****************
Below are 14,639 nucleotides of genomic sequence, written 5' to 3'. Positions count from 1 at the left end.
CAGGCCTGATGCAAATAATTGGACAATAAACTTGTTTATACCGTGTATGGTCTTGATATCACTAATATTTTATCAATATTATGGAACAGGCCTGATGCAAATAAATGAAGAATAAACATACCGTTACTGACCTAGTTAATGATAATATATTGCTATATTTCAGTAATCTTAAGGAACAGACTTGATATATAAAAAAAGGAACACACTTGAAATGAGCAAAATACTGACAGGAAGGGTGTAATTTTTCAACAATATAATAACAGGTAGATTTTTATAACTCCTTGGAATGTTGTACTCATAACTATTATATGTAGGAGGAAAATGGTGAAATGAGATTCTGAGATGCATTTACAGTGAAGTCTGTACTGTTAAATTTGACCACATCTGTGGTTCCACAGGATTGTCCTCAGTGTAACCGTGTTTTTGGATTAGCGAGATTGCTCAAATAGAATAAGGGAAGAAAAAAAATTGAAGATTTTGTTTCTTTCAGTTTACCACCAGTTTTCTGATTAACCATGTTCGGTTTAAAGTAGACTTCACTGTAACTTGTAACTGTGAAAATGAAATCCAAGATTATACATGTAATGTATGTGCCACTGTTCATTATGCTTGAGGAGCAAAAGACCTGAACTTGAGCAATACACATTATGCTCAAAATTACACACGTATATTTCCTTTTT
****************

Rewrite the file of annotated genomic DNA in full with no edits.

Below are 14,639 nucleotides of genomic sequence, written 5' to 3'. Positions count from 1 at the left end.
CAGGCCTGATGCAAATAATTGGACAATAAACTTGTTTATACCGTGTATGGTCTTGATATCACTAATATTTTATCAATATTATGGAACAGGCCTGATGCAAATAAATGAAGAATAAACATACCGTTACTGACCTAGTTAATGATAATATATTGCTATATTTCAGTAATCTTAAGGAACAGACTTGATATATAAAAAAAGGAACACACTTGAAATGAGCAAAATACTGACAGGAAGGGTGTAATTTTTCAACAATATAATAACAGGTAGATTTTTATAACTCCTTGGAATGTTGTACTCATAACTATTATATGTAGGAGGAAAATGGTGAAATGAGATTCTGAGATGCATTTACAGTGAAGTCTGTACTGTTAAATTTGACCACATCTGTGGTTCCACAGGATTGTCCTCAGTGTAACCGTGTTTTTGGATTAGCGAGATTGCTCAAATAGAATAAGGGAAGAAAAAAAATTGAAGATTTTGTTTCTTTCAGTTTACCACCAGTTTTCTGATTAACCATGTTCGGTTTAAAGTAGACTTCACTGTAACTTGTAACTGTGAAAATGAAATCCAAGATTATACATGTAATGTATGTGCCACTGTTCATTATGCTTGAGGAGCAAAAGACCTGAACTTGAGCAATACACATTATGCTCAAAATTACACACGTATATTTCCTTTTT